Georgia’s abortion law could limit treatment for pregnancy complications, some patients and doctors fear – WABE

It has been more than a month since a federal court enacted Georgia’s House Bill 481 abortion law, which bans almost all abortions at six weeks gestation, when ultrasound machines can detect electrical impulses in the womb and before many people know they are pregnant.

The law is already stoking fears in Georgia that it could also make it harder for some patients to access miscarriage management, since the treatment uses the same procedures as abortion.

Sitting in her office at work in Lithonia, Mykal Fraser recalls when something suddenly went wrong with her first pregnancy.

“I sneezed and my water broke,” she said. “My amniotic fluid came out.”

That was some years ago. She was only four and a half months pregnant.

In the emergency room, the doctors had bad news. Fraser would probably lose the baby – the baby she and her husband wanted so badly.

To save it, her gynecologist put her on bed rest at her home in Stone Mountain. Her mother came to keep her company and to help.

“And then a week later,” Fraser said, “I went to the bathroom and saw that my umbilical cord was hanging out.”

She ran back to the hospital. This time the news was even worse.

The fetus had died. And doctors told Fraser she was at high risk of bleeding, infection, sepsis, bleeding and death.

“And I have to act fast,” she said, “so I have to make a split decision about what I want to do.”

She could opt for a surgical abortion procedure called dilation and evacuation, or D&E, or have labor induced to deliver the dead fetus.

“I knew what delivery was, right? I knew I would be awake, I knew I would push and I knew people would be in the room — and I knew I didn’t want that,” Fraser said. “I was already devastated by the loss and just wanted it to be over. And so there was no doubt in my mind that I was going to have an abortion. No doubt because the other way was inhuman for me.”

She decided to travel to a surgical center for the abortion to remove the fetal tissue from her uterus.

Mykal Fraser, 48, at her workplace with her face covered. She survived life-threatening pregnancy complications and chose surgical miscarriage treatment. (Jess Mador/WABE)

Now, that choice may not be available to some miscarriage patients, said Lisa Haddad, OB-GYN in Atlanta, who also teaches at Emory University School of Medicine.

She said the language in the new abortion law is too vague and confusing, especially for providers treating emergency complications.

“Well, where can you intervene?” Haddad said. “Do you have to wait until there is no heartbeat before you can go and save the mother’s life? If this is a prenatal pregnancy, do you have to wait until she actually shows signs of infection before you can do anything, or if she’s septic, wait until she’s to the point where she’s critically ill?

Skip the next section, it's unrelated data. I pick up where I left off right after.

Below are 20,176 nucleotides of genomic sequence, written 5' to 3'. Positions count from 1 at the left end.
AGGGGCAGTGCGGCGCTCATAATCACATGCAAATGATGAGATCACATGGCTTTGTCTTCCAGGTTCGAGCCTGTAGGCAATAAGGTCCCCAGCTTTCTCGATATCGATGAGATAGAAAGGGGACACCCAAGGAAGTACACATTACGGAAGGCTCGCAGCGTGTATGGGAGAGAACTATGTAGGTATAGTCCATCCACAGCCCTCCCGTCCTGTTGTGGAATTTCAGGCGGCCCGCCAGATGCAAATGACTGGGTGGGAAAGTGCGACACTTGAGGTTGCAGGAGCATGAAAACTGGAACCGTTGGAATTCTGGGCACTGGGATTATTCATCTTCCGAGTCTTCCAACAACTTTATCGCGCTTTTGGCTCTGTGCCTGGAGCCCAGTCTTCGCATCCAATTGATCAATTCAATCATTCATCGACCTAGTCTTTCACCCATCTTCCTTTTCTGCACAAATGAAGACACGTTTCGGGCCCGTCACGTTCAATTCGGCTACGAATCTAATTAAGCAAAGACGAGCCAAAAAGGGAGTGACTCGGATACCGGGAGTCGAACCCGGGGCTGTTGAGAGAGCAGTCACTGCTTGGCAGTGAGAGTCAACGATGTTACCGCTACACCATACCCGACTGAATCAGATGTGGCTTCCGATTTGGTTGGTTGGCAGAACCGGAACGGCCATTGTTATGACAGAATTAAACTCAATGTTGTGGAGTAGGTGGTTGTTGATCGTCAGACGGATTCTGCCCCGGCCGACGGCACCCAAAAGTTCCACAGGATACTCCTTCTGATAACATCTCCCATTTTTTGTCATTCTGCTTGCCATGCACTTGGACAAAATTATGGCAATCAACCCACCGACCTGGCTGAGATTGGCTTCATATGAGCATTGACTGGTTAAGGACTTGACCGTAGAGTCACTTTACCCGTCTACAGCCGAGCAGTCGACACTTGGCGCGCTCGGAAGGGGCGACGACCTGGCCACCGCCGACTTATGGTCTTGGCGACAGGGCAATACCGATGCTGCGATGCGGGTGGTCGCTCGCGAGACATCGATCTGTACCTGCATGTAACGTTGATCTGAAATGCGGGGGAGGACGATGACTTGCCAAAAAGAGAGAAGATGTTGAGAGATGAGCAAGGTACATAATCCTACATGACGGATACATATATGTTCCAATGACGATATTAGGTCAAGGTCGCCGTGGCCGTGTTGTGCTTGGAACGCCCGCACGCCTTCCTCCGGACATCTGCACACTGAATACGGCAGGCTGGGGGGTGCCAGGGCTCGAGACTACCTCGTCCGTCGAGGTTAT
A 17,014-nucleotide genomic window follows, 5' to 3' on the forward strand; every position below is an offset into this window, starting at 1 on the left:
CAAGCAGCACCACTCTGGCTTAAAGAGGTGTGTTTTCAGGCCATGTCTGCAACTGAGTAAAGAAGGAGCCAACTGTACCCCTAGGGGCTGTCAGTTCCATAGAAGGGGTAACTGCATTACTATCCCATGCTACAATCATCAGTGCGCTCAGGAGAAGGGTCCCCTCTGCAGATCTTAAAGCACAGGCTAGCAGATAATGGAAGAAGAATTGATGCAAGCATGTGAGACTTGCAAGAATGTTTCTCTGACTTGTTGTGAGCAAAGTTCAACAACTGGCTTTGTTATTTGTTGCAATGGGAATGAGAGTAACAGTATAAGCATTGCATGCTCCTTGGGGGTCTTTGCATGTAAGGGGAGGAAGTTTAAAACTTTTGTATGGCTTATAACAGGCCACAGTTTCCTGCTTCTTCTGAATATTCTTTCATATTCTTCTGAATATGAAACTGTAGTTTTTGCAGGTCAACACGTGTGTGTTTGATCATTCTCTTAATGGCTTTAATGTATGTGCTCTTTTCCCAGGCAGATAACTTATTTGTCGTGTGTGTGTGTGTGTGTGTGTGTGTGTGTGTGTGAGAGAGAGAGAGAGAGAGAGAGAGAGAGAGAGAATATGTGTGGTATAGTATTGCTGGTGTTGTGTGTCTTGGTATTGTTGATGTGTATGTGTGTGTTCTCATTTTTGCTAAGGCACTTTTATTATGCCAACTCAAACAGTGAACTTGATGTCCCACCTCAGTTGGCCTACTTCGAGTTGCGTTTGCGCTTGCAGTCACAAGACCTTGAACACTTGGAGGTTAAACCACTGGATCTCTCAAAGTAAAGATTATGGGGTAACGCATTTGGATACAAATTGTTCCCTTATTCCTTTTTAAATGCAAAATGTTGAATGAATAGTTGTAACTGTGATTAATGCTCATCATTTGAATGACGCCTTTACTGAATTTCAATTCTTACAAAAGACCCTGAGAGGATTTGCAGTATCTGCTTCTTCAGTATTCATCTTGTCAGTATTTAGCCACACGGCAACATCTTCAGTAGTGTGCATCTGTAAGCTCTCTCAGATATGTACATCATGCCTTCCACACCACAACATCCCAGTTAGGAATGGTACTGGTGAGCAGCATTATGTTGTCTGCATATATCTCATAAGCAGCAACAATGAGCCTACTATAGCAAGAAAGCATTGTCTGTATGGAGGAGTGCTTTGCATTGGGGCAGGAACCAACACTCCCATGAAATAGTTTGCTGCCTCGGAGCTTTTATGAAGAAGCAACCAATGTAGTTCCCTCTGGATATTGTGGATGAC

The law provides for exceptions for miscarriages and ectopic pregnancies as well as pregnancies that are considered “medically hopeless”.

But Haddad, a plaintiff in the ACLU of Georgia lawsuit challenging the state’s abortion law, said it lacked detail and created too many gray areas for doctors.

“I mean, that’s not proper medical care,” Haddad said. “And being put in that situation where you can’t decide what’s right for your patient, which you swore you did, you took an oath that you’re going to do what’s best for your patient, but you can’t do that , which puts you in a terrible conflict. And I think a lot of people aren’t going to want to keep caring [in Georgia]. So that will specifically impact those people who already have limited access to care.”

Anti-abortion advocates dismiss these concerns as overblown.

Cole Muzio is President of the Christian organization Frontline Policy Action. He said the law is designed to prevent abortions.

“This does not harm women who miscarry or have some type of medical emergency,” he said. “This law is absolutely clear that this applies to abortion and we are making sure heart beating lives, including young women, are protected.”

And so far, no cases of patients or providers accused of violating the law have been reported in Georgia. But there are examples in other states, like Texas, where some hospitals and doctors have turned away patients with pregnancy complications for legal reasons, putting them at further medical risk.

But, Fraser said, it’s not just the physical toll that abortion bans can take on pregnant patients with complications. That’s why, she said, she decided to go public with her own story — to speak out against Georgia’s abortion restrictions.

“I just think it’s a slippery slope once we start passing these kinds of laws, and I think we’re not taking into account the spiritual well-being of women in my situation or any other situation when we’re going to have these types of laws.” Put regulations and restrictions on women,” she said. “I think it’s just a grave injustice.”

Fraser said she knew abortion was the only choice she could live with after her miscarriage. And she wants other people in Georgia to continue having the same option.